There has been an about-face on the Atlanta Braves coaching staff. Manager Joe Torre, big-time and polished, is out. Rookie Eddie Haas, small-town and stolid, is in. Pitching coach Bob Gibson, unapproachable and unforgiving, is out. Johnny Sain, outgoing and free-spirited, is in.
Haas, a 27-year organization man who lost out to Torre three years ago, may not be slick at managing the media, but he's an adept baseball man. The change has already had a positive effect. As one Brave put it during training camp, "What we do in 2½ hours now would have taken 2½ weeks before."
But don't look for Haas to give witty 20-second bites on the nightly news. The flair on this team will come from Sain. The 66-year-old coach took his promotion from Class AAA Richmond to Atlanta so seriously that he had an off-season face-lift. "A new look for a new man," says Sain. "I think what he did is cute," says team owner Ted Turner. "But then, I've always been a Sain man." In this case, Turner has good reason. Sain's coached 16 20-game winners, including Whitey Ford, Jim Kaat and Denny McLain.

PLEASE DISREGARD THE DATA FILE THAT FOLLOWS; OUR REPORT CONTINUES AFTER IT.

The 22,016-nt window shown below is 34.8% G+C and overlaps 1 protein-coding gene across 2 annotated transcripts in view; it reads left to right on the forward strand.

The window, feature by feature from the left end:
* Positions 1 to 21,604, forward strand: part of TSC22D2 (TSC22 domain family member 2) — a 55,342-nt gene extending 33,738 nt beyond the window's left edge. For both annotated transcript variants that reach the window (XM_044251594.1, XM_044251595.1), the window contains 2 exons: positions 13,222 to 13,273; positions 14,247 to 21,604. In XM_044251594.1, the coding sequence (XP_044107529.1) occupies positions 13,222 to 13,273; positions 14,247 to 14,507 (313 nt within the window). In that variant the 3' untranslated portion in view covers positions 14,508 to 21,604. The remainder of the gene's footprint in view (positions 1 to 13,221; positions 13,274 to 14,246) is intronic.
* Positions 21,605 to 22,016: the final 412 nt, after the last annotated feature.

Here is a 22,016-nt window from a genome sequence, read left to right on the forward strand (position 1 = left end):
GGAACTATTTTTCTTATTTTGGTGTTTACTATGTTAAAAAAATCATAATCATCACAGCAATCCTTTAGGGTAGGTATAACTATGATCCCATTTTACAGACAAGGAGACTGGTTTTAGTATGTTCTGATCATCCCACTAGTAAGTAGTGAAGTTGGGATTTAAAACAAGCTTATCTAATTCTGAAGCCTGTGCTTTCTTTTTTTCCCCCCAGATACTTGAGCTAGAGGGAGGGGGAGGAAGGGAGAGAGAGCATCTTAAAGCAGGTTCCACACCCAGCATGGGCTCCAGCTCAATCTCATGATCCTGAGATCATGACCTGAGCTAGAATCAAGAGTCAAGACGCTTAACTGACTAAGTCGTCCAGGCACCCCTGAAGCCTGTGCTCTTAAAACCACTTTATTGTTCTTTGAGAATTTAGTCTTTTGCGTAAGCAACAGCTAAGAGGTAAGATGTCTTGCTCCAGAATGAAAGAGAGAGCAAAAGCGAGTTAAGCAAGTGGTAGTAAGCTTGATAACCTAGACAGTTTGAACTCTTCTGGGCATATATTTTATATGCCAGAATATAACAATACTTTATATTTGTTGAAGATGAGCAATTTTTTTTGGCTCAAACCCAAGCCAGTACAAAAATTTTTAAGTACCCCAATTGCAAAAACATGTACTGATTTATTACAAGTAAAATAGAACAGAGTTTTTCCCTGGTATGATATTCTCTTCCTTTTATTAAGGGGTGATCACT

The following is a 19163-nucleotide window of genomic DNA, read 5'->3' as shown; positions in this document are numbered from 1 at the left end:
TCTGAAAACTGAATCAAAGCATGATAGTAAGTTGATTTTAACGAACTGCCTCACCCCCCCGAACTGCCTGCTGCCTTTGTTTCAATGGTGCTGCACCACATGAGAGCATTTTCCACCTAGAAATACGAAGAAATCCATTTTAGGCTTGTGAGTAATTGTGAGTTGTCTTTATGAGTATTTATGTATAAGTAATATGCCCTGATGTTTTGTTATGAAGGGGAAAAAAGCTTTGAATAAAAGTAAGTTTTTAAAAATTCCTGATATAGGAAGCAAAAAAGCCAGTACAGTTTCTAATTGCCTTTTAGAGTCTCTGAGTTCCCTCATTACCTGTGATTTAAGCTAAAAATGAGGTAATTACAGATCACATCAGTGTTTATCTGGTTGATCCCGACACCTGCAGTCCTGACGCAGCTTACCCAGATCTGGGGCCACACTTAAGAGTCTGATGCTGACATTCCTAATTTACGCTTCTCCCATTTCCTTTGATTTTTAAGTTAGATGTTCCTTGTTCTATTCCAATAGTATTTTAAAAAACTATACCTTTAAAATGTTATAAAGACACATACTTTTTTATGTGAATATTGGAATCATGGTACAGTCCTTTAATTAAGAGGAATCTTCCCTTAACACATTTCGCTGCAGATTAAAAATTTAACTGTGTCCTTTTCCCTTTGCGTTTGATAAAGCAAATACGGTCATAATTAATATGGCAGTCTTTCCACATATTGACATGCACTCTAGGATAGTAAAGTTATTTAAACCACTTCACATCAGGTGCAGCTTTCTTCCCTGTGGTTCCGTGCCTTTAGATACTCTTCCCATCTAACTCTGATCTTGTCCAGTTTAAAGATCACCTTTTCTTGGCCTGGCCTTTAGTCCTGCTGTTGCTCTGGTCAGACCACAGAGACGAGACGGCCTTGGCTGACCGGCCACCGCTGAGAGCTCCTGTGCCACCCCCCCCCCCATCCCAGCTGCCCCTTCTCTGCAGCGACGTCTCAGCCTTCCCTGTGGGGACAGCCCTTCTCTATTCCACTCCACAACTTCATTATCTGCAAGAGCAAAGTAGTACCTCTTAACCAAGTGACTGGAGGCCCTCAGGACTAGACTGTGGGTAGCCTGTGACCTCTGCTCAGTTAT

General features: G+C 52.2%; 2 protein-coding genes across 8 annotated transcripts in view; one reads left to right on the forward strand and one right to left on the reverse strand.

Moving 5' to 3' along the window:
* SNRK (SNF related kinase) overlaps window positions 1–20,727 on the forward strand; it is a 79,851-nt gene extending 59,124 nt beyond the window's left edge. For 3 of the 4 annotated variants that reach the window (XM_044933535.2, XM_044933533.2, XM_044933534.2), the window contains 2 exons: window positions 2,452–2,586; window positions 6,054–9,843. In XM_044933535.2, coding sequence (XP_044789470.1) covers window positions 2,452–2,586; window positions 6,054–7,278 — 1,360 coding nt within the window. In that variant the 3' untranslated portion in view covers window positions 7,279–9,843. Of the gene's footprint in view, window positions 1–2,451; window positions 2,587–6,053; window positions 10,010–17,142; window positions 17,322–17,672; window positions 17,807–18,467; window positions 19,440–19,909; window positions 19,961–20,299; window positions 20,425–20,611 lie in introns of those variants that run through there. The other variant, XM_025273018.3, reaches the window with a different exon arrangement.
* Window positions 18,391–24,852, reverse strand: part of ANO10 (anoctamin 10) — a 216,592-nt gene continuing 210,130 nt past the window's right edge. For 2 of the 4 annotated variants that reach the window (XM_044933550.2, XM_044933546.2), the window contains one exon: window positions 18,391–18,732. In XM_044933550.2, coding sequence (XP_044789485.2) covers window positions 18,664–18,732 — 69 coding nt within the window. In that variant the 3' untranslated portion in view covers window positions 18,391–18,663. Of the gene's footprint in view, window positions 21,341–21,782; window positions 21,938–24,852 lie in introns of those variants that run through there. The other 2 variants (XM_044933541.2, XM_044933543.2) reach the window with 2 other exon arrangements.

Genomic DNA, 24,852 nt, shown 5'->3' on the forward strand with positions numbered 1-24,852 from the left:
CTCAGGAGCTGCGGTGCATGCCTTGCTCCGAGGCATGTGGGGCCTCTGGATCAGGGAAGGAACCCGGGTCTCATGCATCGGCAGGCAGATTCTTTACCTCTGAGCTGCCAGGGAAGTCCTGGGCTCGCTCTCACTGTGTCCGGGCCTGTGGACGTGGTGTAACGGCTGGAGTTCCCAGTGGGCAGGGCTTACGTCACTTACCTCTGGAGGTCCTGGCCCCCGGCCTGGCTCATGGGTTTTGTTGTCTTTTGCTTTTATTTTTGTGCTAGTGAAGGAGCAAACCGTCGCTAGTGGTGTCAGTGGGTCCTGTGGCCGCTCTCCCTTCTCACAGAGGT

The Braves themselves haven't undergone major surgery—just a tuck here, a pull there and lots of silicone in the bullpen with the addition of free-agent reliever Bruce Sutter. But a few wrinkles must be smoothed if the Braves are to win the division.
Will power-hitting third baseman Bob Horner, with a metal screw in his wrist, be sturdy enough to play a full season? Will outfielder Claudell Washington beat a marijuana-possession rap and avoid suspension? Will young outfielder Brad Komminsk (.203 in '84) learn to hit major league pitching? Will new catcher Rick Cerone throw out a few base stealers?
The Braves blew a major league-high nine games last year with a lead going into the ninth inning. Hello, Sutter, the $1.35 million man. Even though Sain will be on hand, Sutter still plans to make an occasional call to his longtime mentor, St. Louis pitching coach Mike Roarke.
Under Sain, every pitcher has areas of special concentration. Len Barker is working on changeups and breaking balls. Craig McMurtry is reviving the three-quarters-and-below delivery that won him Rookie Pitcher of the Year honors in 1983; last season McMurtry's record fell from 15-7 to 9-17, in part because he was forcing his delivery unnaturally high. Steve Bedrosian is improving his curveball. And fiery Pascual Perez has been ordered to tone down the antics that ignited the San Diego Brawl last season.
Pitcher Rick Camp calls Sain Ratchet-jaw. "I wish he'd been here years ago," says Camp. "We'd all be better pitchers."